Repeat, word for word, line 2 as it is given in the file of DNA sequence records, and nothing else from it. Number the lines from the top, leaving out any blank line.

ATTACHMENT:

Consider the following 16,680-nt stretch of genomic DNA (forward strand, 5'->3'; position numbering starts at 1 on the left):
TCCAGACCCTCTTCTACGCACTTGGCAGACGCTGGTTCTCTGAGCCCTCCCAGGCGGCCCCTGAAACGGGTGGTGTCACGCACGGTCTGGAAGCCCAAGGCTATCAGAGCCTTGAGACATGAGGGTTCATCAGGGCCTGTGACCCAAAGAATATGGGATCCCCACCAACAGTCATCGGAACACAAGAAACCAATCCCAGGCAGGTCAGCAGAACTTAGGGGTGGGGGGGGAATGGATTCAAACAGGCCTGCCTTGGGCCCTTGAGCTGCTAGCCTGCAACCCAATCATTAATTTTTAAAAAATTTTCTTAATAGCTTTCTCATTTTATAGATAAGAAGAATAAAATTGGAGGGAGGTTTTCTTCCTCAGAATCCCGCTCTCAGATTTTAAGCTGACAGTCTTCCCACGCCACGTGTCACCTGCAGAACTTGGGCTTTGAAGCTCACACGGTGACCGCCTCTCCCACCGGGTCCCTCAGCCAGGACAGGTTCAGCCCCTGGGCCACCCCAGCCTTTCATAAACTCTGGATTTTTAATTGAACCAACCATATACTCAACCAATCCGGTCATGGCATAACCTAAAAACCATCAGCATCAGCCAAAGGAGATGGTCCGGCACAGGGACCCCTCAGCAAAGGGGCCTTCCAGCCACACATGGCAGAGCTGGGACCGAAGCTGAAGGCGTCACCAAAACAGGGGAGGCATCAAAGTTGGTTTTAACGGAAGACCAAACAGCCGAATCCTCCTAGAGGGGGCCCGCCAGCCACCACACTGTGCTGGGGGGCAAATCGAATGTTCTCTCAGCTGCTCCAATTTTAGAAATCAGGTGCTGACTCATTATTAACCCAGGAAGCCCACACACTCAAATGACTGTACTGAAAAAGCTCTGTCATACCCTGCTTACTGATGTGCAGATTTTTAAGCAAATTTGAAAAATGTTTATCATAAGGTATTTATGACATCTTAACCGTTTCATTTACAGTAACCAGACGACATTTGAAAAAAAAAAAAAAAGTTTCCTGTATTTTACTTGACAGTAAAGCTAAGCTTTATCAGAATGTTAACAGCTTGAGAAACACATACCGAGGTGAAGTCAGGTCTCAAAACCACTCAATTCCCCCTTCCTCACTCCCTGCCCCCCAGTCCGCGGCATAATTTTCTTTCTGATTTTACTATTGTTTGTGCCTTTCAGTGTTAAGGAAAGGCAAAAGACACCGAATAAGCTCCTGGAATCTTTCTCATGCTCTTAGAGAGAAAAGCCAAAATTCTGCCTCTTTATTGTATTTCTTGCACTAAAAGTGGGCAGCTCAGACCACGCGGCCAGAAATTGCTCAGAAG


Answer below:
TCCAGACCCTCTTCTACGCACTTGGCAGACGCTGGTTCTCTGAGCCCTCCCAGGCGGCCCCTGAAACGGGTGGTGTCACGCACGGTCTGGAAGCCCAAGGCTATCAGAGCCTTGAGACATGAGGGTTCATCAGGGCCTGTGACCCAAAGAATATGGGATCCCCACCAACAGTCATCGGAACACAAGAAACCAATCCCAGGCAGGTCAGCAGAACTTAGGGGTGGGGGGGGAATGGATTCAAACAGGCCTGCCTTGGGCCCTTGAGCTGCTAGCCTGCAACCCAATCATTAATTTTTAAAAAATTTTCTTAATAGCTTTCTCATTTTATAGATAAGAAGAATAAAATTGGAGGGAGGTTTTCTTCCTCAGAATCCCGCTCTCAGATTTTAAGCTGACAGTCTTCCCACGCCACGTGTCACCTGCAGAACTTGGGCTTTGAAGCTCACACGGTGACCGCCTCTCCCACCGGGTCCCTCAGCCAGGACAGGTTCAGCCCCTGGGCCACCCCAGCCTTTCATAAACTCTGGATTTTTAATTGAACCAACCATATACTCAACCAATCCGGTCATGGCATAACCTAAAAACCATCAGCATCAGCCAAAGGAGATGGTCCGGCACAGGGACCCCTCAGCAAAGGGGCCTTCCAGCCACACATGGCAGAGCTGGGACCGAAGCTGAAGGCGTCACCAAAACAGGGGAGGCATCAAAGTTGGTTTTAACGGAAGACCAAACAGCCGAATCCTCCTAGAGGGGGCCCGCCAGCCACCACACTGTGCTGGGGGGCAAATCGAATGTTCTCTCAGCTGCTCCAATTTTAGAAATCAGGTGCTGACTCATTATTAACCCAGGAAGCCCACACACTCAAATGACTGTACTGAAAAAGCTCTGTCATACCCTGCTTACTGATGTGCAGATTTTTAAGCAAATTTGAAAAATGTTTATCATAAGGTATTTATGACATCTTAACCGTTTCATTTACAGTAACCAGACGACATTTGAAAAAAAAAAAAAAAGTTTCCTGTATTTTACTTGACAGTAAAGCTAAGCTTTATCAGAATGTTAACAGCTTGAGAAACACATACCGAGGTGAAGTCAGGTCTCAAAACCACTCAATTCCCCCTTCCTCACTCCCTGCCCCCCAGTCCGCGGCATAATTTTCTTTCTGATTTTACTATTGTTTGTGCCTTTCAGTGTTAAGGAAAGGCAAAAGACACCGAATAAGCTCCTGGAATCTTTCTCATGCTCTTAGAGAGAAAAGCCAAAATTCTGCCTCTTTATTGTATTTCTTGCACTAAAAGTGGGCAGCTCAGACCACGCGGCCAGAAATTGCTCAGAAG